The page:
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SDS NYC Event Recap: Financial Fitness With The Financial Gym

By Liz Roberts

"We don't have real gym equipment but we do have a lot of wine and tissues - this is a mindset change.”

 Getting Financially Fit with Friends (no workout clothes required)

Getting Financially Fit with Friends (no workout clothes required)

On Sept. 19 Allegra Brantly and Bridget Todd of The Financial Gym challenged SDS to talk about something most of us are in denial about: money.

Talking about money with friends can be awkward. We all have unique financial situations that affect our spending habits --student loans, supporting a family, forking over 50% of your income for NYC rent-- that can make our bank accounts feel squeezed at the end of the month. The Financial Gym is a financial planning start-up with an all-female executive team. They call themselves “financial trainers” because they believe that money sense has to be worked out just like a physical workout; managing your money is part of holistic wellness.

 Financial Presentations Should Include Wine (this one did!)

Financial Presentations Should Include Wine (this one did!)

Being stressed about money can bring a range of emotions. Shame and guilt, if not acknowledged with a financial plan, can erode your bank account and your overall wellness goals. The Financial Gym offers an individualized plan that works with your priorities, acting as your accountabilibuddy to keep you on track. It starts with a “discovery session” – they also refer to it as a “financially naked session” – where you get brutally honest about your money goals and learn how to achieve them. Cue the wine and tissues.

After The Financial Gym’s presentation at the Money Bar, we interviewed two new SDS members who confronted money issues head-on to get #financiallyfit.  

SDS: What do you do and how long have you been involved with SDS?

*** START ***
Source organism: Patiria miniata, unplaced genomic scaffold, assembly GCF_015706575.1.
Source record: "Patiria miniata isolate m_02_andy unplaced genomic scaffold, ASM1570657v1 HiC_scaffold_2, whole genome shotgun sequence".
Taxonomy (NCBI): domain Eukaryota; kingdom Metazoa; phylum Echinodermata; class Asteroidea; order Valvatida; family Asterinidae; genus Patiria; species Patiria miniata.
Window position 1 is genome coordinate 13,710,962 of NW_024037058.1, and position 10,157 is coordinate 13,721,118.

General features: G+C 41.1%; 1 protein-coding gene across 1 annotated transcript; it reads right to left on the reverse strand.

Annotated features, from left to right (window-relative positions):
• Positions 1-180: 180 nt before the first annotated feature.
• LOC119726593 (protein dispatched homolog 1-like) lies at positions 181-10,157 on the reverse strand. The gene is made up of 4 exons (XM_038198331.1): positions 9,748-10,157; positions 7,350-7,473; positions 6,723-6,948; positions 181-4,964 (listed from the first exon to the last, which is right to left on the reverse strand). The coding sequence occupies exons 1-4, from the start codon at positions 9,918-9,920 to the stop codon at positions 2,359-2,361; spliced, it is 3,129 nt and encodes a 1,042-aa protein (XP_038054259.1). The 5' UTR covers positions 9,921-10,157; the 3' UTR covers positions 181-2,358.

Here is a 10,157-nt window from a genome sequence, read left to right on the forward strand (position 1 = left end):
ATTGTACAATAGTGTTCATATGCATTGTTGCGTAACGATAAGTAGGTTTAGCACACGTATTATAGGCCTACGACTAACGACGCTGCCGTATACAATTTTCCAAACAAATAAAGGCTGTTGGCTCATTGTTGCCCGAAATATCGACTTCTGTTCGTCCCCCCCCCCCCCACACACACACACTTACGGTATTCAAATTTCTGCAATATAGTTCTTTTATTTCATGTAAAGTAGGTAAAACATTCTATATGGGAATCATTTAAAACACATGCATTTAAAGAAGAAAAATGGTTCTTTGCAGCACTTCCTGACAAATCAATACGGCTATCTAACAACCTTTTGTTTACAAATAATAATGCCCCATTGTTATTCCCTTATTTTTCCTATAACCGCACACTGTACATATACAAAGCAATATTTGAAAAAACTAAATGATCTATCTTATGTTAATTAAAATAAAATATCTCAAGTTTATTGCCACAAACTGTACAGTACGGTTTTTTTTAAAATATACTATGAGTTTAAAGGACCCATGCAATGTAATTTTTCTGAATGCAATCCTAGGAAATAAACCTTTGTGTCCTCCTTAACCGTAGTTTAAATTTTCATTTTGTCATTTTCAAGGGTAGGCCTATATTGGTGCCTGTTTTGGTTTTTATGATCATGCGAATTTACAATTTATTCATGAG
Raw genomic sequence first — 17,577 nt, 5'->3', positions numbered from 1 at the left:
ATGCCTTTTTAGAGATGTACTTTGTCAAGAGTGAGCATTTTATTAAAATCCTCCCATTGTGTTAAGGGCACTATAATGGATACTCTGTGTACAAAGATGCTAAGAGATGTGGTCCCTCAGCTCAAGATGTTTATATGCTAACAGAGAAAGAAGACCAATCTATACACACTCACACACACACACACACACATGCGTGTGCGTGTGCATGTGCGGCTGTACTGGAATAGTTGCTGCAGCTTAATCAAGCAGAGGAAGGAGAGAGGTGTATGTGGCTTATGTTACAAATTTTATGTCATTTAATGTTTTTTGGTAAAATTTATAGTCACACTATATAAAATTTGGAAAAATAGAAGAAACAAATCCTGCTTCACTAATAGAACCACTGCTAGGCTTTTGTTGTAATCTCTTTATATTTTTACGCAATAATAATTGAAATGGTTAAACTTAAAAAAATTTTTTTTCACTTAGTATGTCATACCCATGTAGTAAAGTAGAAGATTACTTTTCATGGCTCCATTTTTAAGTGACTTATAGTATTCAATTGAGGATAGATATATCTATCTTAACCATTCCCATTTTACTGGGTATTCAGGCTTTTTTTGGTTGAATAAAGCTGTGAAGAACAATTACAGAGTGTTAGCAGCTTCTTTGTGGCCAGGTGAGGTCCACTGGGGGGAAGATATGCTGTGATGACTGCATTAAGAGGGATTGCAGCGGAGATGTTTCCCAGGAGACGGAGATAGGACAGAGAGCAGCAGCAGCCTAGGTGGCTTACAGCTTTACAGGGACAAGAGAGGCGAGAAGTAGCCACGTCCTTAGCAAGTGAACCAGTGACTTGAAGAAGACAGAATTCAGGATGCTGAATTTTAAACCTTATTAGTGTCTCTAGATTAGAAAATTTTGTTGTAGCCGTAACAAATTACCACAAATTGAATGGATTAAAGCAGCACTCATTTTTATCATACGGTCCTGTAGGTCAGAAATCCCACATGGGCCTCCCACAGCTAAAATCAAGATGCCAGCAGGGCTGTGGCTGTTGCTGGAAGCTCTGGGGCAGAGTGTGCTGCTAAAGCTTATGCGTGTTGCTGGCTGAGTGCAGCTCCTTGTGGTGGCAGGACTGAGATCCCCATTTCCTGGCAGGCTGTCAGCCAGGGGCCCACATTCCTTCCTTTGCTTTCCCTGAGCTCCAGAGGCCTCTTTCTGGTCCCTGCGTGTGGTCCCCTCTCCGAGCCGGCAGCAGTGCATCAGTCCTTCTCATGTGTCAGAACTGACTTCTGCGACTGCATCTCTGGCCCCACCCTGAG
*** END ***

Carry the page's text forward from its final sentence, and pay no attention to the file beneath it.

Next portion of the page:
KATE MIGUEL: I am a Beauty Brand Marketer & Business Strategist. I'm a new member and Financial Fitness was my first event. 

DONNA LEUNG: I’m a Project Manager at a bank. My friend from the New York Junior League introduced me to SDS and invited me to join her at Financially Fit as a guest. I was incredibly impressed by the event and the women in attendance, and have since become an SDS member.

SDS: The credit score section of the presentation had the highest number of questions from our group. Did you have a credit score question that was answered? If so, what was it? 

KATE: “If closing a credit card does not ding your score, would keeping it open help your utilization?" The answer: It depends; if the card appears on your credit report then keep it open as it helps with the utilization of your credit. However, if it is not listed, to use Bridget's example, her Lord & Taylor credit card does not show up on her report so she could close it without repercussions and leaving it open would not help her score.

 Making friends and smart NYC

Making friends and smart NYC

DONNA: The credit score section for me was pretty self-explanatory--don't overdo your credit line and pay your bills on time, and your score is pretty much A-OK (mine is around 770). Credit cards on the other hand-- oof. I didn't have any specific questions, but I learned a lot about proper usage and the different rewards associated with certain cards. I occasionally fall prey to retail therapy, and I am guilty of spending over 30% of my credit line some months--for me, the greatest takeaway was AVOID THIS. It goes hand-in-hand with what my mom taught me--if you don't need it, don't buy it; if you can't pay it off next month, don't buy it--but gave me specific metrics to measure myself against.

SDS: Can you share one of your financial goals?

KATE: Create a larger savings, pay down debt and allocate more of my budget to travel & retirement. 

DONNA: My biggest short-term financial goal: I turn 27 this year, and most of my friends are (to my surprise) putting down down-payments and planning mortgages for homes already. I would ideally have saved enough to own my own place by 30. To that end, a big financial goal is to not only save, but to maximize the return on those savings. 

SDS: Is there a word / sentence that stuck in your mind from the event?

KATE: Freedom.

DONNA: "Letting your money sit in savings is basically the same thing as losing money." That to me is a TERRIFYING thought, and pushed me to rethink how I'm treating my money--I'm now looking at investing in CDs and potentially property down the line.

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